The IRS yesterday made it easier for pension plan sponsors to fix problems so they can comply with tax laws and not lose their tax-advantaged status.
Under the revenue procedure, the IRS is melding terms and procedures for its various voluntary compliance programs into one, dubbed the ``Employee Plans Compliance Resolution System.''
Rules and requirements of the programs ``were somewhat scattered,'' said Mark Iwry, benefits tax counsel at the Treasury Department.
The new ruling will ensure IRS penalties are ``reasonable in light of the nature, extent and severity of the violation.''
The ruling also gives employers slack to ignore making small changes that are not worth the cost, Mr. Iwry noted.
The SEC today approved a rule that will streamline mutual fund prospectuses by eliminating legalese and technical information and zeroing in on funds' investment objectives, strategies, past performance and expenses.
Funds will have to compare their performance with an index, and give investors information on their best and worst quarter performances for the previous 10 years.
The SEC also approved letting mutual fund companies create new ``profile'' prospectuses that will summarize essential fund information. Barry Barbash, director of the SEC's investment management division, which oversees mutual funds, said he expects the short summary prospectuses will be especially favored by defined contribution plans as a way to give participants better information about the funds in which they can invest.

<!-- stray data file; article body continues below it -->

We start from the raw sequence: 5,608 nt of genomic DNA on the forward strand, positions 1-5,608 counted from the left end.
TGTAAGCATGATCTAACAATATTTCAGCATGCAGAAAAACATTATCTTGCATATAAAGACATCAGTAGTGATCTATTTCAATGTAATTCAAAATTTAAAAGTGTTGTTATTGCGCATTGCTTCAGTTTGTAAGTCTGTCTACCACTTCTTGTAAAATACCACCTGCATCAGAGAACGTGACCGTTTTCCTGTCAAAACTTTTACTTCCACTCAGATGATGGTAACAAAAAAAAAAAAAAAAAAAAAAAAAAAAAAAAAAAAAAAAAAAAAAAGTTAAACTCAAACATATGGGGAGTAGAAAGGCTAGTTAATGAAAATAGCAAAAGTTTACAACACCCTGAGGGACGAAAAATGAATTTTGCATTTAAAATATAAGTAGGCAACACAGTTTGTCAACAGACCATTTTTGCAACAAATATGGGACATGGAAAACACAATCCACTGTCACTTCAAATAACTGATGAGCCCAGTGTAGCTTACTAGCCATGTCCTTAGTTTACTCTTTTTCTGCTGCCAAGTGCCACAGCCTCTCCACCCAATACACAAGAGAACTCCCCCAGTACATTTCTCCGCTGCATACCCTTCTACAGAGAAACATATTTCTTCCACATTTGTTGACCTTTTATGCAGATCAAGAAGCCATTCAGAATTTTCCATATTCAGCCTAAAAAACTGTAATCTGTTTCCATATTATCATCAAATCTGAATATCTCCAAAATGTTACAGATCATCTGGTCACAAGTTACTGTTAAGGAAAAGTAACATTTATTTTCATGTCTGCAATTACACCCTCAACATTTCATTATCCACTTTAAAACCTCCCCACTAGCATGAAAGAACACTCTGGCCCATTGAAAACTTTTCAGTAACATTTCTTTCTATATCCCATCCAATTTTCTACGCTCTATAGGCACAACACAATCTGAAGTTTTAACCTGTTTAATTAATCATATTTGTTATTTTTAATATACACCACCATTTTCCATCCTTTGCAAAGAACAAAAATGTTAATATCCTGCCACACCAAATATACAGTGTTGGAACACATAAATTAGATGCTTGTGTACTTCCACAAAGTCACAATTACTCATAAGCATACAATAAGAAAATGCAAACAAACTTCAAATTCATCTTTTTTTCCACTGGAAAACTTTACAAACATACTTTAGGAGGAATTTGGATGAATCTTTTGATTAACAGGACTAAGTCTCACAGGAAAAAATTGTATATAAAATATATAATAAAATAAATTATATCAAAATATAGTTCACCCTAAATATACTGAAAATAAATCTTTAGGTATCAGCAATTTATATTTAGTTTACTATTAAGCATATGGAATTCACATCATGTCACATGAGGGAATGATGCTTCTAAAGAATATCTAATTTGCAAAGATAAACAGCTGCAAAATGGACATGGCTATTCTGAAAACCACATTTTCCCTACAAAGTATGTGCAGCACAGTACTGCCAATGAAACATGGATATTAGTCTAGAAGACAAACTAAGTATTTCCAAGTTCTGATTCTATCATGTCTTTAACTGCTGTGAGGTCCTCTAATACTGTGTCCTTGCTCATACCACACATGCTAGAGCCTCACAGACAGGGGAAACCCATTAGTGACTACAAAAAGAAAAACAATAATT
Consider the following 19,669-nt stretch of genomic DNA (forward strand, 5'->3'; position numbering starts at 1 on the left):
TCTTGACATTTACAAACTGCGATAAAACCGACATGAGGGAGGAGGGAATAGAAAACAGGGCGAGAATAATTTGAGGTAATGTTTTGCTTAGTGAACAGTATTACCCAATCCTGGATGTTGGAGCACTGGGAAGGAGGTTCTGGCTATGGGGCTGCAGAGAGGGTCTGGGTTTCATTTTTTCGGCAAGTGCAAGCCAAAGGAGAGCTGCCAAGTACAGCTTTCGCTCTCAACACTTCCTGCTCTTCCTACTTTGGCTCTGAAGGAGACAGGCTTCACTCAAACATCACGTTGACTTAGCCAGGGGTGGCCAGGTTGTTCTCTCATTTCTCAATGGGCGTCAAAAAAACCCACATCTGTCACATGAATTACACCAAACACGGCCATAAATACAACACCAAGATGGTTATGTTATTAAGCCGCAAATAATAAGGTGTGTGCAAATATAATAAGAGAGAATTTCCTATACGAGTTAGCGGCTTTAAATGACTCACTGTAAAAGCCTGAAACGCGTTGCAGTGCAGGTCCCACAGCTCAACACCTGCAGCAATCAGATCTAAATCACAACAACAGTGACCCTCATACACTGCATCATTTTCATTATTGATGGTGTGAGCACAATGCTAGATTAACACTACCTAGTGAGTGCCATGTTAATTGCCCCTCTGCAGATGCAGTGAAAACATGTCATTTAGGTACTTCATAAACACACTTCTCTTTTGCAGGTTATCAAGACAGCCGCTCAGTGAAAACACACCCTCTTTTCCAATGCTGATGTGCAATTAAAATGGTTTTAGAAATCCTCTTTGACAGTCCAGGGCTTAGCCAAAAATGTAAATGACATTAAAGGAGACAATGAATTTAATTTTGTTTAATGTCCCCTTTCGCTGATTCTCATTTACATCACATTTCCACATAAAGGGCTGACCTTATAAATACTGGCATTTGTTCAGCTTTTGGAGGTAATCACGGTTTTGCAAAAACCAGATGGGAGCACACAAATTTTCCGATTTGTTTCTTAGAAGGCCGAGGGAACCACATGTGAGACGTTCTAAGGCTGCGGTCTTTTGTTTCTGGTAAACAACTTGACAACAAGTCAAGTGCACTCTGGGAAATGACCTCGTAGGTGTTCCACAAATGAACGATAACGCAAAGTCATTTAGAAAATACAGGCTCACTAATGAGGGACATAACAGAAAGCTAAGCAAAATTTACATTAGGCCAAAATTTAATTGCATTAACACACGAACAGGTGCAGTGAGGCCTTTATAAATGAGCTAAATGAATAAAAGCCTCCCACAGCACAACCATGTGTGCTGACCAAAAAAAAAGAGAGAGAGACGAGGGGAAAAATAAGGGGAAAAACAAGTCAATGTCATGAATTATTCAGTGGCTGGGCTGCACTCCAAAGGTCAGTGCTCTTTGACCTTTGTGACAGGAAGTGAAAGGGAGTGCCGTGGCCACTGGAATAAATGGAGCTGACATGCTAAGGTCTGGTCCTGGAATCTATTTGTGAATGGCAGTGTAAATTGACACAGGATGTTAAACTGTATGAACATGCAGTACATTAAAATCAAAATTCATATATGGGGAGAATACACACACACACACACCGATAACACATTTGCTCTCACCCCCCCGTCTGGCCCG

Defined contribution plans will be able to tailor information in the prospectuses and the summary or profile prospectuses to suit the needs of participants. For example, defined contribution plans may omit from these documents details on buying and selling shares and the tax consequences of sales because such investments are tax-deferred.
The changes will be effective June 1, but give mutual fund companies until the end of 1999 to comply.
New York State Comptroller H. Carl McCall, sole trustee of the New York State Common Retirement Fund, Albany, said he plans to vote against Marriott International's proposed merger and spinoff. The $95.8 billion pension fund owns 452,100 shares of Marriott, with an estimated value of $36 million.
Marriott wants to spin off its lodging, timeshare and distribution services businesses to shareholders and merge the remaining company with the food service management operations of France's Sodexho Alliance.
While the terms of the Marriott deal appear economically favorable, Mr. McCall said, he is concerned the proposal will create two classes of common stock with unequal voting rights. The proposal also asks shareholders to consider a variety of governance provisions the pension fund generally opposes, including anti-takeover measures.
Mr. McCall said he believes Marriott shareholders should have the chance to vote separately on the merger/spinoff transactions and the governance provisions.
Vermont Teachers' Retirement System, Montpelier, will consider making changes to its investment policy at its March 26 meeting, said James H. Douglas, state treasurer. Some changes will be driven by the system adopting the ``prudent person rule'' as of July 1. The system, with nearly $1 billion in assets, would like more flexibility to make investments. Callan Associates is assisting.